This polychrome wooden panel displays a water seller carrying a two-handled pitcher upon her head. It belongs to the lavishly decorated wooden ceiling of the Teruel Cathedral, built at the end of the 13th century, and offers an extensive repertoire of scenes from everyday life. Other ceiling panels depict women extracting water from a well, which speaks to women´s frequent association with fountains, laundry washing spots or rivers throughout the medieval tradition.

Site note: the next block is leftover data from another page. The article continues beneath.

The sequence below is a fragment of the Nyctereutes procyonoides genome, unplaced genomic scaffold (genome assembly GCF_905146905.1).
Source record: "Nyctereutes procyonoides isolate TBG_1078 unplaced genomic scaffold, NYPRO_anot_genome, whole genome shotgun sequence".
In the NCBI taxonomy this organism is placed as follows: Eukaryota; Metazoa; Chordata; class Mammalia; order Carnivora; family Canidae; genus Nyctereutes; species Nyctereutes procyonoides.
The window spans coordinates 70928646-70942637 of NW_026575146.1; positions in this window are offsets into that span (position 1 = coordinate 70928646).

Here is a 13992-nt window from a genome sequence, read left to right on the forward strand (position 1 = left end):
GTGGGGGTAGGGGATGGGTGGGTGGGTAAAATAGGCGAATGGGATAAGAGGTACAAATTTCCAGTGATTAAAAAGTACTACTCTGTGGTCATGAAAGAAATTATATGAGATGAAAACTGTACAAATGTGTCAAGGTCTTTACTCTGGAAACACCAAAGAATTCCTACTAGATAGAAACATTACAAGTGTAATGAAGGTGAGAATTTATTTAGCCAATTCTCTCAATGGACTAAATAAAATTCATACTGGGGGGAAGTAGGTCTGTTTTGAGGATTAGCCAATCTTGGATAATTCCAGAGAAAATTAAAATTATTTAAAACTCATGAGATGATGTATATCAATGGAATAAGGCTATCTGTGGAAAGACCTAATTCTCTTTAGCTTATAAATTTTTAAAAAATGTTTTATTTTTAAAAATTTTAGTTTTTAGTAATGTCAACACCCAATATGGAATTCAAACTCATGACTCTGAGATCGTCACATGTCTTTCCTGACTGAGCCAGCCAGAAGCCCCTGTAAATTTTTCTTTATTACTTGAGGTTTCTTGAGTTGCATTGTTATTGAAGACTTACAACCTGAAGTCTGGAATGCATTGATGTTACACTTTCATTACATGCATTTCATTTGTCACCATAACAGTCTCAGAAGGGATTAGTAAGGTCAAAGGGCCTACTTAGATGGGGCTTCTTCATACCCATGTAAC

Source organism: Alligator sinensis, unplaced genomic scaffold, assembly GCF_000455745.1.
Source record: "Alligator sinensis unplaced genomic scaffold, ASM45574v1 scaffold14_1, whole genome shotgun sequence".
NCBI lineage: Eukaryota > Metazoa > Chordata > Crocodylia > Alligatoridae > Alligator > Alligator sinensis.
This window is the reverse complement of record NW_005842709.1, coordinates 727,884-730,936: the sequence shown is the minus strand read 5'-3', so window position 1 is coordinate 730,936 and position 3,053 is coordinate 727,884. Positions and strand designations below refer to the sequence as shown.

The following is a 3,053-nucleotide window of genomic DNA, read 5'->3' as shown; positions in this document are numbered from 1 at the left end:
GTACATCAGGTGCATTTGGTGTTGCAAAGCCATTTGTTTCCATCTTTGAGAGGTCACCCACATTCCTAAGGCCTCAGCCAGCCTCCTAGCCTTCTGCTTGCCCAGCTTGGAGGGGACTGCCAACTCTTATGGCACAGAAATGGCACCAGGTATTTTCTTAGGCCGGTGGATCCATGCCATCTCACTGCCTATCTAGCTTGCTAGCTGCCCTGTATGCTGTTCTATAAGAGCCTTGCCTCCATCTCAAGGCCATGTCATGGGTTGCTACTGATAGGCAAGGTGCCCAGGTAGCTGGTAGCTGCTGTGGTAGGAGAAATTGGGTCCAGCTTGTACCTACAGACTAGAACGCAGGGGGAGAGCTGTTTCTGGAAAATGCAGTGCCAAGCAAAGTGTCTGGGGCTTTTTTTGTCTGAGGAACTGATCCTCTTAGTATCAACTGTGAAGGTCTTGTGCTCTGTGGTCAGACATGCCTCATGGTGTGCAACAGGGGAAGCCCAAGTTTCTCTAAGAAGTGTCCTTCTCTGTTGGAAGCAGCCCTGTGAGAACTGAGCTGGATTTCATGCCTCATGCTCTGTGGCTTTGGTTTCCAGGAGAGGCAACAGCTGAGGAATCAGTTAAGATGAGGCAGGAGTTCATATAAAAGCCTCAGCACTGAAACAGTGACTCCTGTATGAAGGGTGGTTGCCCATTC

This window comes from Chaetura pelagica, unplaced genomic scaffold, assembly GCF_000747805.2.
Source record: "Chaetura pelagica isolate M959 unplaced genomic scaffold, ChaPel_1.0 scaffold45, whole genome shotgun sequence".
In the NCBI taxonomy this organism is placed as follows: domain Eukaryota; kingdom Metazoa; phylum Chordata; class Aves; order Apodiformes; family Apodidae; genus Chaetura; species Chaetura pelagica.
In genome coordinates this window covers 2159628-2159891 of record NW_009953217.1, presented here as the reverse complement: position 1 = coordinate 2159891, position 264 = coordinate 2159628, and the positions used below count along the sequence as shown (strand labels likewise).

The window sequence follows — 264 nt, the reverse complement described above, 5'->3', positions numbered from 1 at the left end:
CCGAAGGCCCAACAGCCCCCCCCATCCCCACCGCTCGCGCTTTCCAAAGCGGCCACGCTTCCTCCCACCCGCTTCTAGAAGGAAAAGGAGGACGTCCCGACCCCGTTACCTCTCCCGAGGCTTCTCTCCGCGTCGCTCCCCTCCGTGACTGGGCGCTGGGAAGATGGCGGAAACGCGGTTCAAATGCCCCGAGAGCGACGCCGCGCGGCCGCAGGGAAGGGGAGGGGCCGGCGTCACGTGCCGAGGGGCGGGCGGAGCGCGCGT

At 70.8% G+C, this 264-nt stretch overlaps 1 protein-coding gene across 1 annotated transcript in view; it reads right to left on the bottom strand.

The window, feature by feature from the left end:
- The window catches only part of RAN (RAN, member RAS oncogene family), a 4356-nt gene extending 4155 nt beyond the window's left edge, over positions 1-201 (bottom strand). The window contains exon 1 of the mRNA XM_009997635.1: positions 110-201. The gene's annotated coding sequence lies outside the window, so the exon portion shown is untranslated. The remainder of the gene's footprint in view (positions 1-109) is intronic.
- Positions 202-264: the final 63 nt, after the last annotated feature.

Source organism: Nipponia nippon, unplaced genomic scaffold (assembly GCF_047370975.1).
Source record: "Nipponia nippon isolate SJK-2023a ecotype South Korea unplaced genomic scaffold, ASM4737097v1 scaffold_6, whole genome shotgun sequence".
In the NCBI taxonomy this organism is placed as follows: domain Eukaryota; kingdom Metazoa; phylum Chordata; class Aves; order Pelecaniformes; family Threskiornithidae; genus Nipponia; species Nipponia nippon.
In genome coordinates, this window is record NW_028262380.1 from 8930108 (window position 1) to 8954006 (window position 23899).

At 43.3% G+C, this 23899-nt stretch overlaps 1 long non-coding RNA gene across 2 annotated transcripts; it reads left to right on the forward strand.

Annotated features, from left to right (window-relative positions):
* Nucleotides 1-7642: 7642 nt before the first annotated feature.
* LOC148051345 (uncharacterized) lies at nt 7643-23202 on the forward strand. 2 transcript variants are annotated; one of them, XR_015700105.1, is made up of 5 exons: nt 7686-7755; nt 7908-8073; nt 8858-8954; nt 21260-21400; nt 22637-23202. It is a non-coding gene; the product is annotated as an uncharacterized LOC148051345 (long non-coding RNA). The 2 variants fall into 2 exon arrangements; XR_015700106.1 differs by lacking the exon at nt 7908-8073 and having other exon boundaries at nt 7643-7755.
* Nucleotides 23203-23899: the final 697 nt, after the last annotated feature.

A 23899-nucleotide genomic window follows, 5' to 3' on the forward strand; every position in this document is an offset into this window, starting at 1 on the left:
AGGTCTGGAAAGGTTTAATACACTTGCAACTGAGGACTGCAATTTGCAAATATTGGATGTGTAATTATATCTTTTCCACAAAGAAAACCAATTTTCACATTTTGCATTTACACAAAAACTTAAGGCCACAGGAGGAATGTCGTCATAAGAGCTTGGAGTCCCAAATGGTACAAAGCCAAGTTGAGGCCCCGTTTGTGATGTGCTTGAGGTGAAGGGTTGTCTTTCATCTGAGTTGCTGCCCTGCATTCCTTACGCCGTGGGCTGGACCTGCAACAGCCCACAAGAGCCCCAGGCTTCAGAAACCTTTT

During the Middle Ages, women carried out a wide range of jobs and occupations, both inside and outside the family sphere. Providing water, operating and administrating public baths and washing clothes were among the activities handled by women. Women´s work-related practices were remunerated when they took place outside the family setting, but not in the case of jobs undertaken within the home. Similarly, jobs were done in artisans´ and merchants´ workshops, where women handled the same professional tasks as their male relatives, but without receiving any remuneration in return. When the male relatives disappeared, women would take over the operation of such businesses.